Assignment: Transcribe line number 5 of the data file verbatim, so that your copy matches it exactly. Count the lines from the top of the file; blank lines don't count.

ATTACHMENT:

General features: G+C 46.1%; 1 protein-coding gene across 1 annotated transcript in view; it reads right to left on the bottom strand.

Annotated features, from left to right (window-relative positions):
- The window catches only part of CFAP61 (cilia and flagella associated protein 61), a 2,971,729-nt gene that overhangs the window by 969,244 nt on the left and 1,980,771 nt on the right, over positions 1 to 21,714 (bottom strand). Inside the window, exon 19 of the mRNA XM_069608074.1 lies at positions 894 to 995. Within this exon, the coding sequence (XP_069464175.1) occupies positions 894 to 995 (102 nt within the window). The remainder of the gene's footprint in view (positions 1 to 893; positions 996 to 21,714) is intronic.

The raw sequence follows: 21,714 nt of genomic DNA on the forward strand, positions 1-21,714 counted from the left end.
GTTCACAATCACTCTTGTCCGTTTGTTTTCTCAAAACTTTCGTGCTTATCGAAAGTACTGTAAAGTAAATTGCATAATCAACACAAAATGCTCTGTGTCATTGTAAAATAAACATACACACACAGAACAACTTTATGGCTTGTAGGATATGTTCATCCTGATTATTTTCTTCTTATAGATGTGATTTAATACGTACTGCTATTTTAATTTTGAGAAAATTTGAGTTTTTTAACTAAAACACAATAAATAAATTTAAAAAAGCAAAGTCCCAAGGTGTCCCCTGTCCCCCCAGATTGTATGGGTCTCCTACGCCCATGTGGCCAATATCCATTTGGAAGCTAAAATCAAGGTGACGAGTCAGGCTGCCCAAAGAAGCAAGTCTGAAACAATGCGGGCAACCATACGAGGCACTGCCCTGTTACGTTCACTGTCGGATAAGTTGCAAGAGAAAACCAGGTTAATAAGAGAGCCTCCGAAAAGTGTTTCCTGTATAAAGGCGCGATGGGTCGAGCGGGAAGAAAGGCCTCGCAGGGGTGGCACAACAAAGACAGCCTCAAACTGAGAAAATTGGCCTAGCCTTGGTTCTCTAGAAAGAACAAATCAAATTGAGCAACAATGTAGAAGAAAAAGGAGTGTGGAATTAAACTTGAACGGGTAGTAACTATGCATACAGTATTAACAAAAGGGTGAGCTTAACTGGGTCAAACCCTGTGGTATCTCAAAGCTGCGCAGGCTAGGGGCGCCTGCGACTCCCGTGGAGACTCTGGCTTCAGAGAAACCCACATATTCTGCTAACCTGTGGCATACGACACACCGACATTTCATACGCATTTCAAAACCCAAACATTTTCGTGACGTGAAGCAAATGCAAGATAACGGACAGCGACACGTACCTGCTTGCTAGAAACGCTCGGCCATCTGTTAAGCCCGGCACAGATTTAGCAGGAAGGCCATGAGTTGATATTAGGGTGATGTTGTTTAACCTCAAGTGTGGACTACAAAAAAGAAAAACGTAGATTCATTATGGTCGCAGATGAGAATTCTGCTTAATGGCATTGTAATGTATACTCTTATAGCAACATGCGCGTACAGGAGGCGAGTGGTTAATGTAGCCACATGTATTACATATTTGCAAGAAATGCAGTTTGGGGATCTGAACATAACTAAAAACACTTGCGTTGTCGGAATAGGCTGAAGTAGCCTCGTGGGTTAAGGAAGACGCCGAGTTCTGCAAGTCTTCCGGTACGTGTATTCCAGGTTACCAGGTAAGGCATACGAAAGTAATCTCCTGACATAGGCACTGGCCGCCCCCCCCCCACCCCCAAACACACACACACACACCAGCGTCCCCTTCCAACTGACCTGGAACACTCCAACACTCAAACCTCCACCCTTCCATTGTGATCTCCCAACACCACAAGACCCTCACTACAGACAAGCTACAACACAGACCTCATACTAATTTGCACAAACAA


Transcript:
GTTCACAATCACTCTTGTCCGTTTGTTTTCTCAAAACTTTCGTGCTTATCGAAAGTACTGTAAAGTAAATTGCATAATCAACACAAAATGCTCTGTGTCATTGTAAAATAAACATACACACACAGAACAACTTTATGGCTTGTAGGATATGTTCATCCTGATTATTTTCTTCTTATAGATGTGATTTAATACGTACTGCTATTTTAATTTTGAGAAAATTTGAGTTTTTTAACTAAAACACAATAAATAAATTTAAAAAAGCAAAGTCCCAAGGTGTCCCCTGTCCCCCCAGATTGTATGGGTCTCCTACGCCCATGTGGCCAATATCCATTTGGAAGCTAAAATCAAGGTGACGAGTCAGGCTGCCCAAAGAAGCAAGTCTGAAACAATGCGGGCAACCATACGAGGCACTGCCCTGTTACGTTCACTGTCGGATAAGTTGCAAGAGAAAACCAGGTTAATAAGAGAGCCTCCGAAAAGTGTTTCCTGTATAAAGGCGCGATGGGTCGAGCGGGAAGAAAGGCCTCGCAGGGGTGGCACAACAAAGACAGCCTCAAACTGAGAAAATTGGCCTAGCCTTGGTTCTCTAGAAAGAACAAATCAAATTGAGCAACAATGTAGAAGAAAAAGGAGTGTGGAATTAAACTTGAACGGGTAGTAACTATGCATACAGTATTAACAAAAGGGTGAGCTTAACTGGGTCAAACCCTGTGGTATCTCAAAGCTGCGCAGGCTAGGGGCGCCTGCGACTCCCGTGGAGACTCTGGCTTCAGAGAAACCCACATATTCTGCTAACCTGTGGCATACGACACACCGACATTTCATACGCATTTCAAAACCCAAACATTTTCGTGACGTGAAGCAAATGCAAGATAACGGACAGCGACACGTACCTGCTTGCTAGAAACGCTCGGCCATCTGTTAAGCCCGGCACAGATTTAGCAGGAAGGCCATGAGTTGATATTAGGGTGATGTTGTTTAACCTCAAGTGTGGACTACAAAAAAGAAAAACGTAGATTCATTATGGTCGCAGATGAGAATTCTGCTTAATGGCATTGTAATGTATACTCTTATAGCAACATGCGCGTACAGGAGGCGAGTGGTTAATGTAGCCACATGTATTACATATTTGCAAGAAATGCAGTTTGGGGATCTGAACATAACTAAAAACACTTGCGTTGTCGGAATAGGCTGAAGTAGCCTCGTGGGTTAAGGAAGACGCCGAGTTCTGCAAGTCTTCCGGTACGTGTATTCCAGGTTACCAGGTAAGGCATACGAAAGTAATCTCCTGACATAGGCACTGGCCGCCCCCCCCCCACCCCCAAACACACACACACACACCAGCGTCCCCTTCCAACTGACCTGGAACACTCCAACACTCAAACCTCCACCCTTCCATTGTGATCTCCCAACACCACAAGACCCTCACTACAGACAAGCTACAACACAGACCTCATACTAATTTGCACAAACAA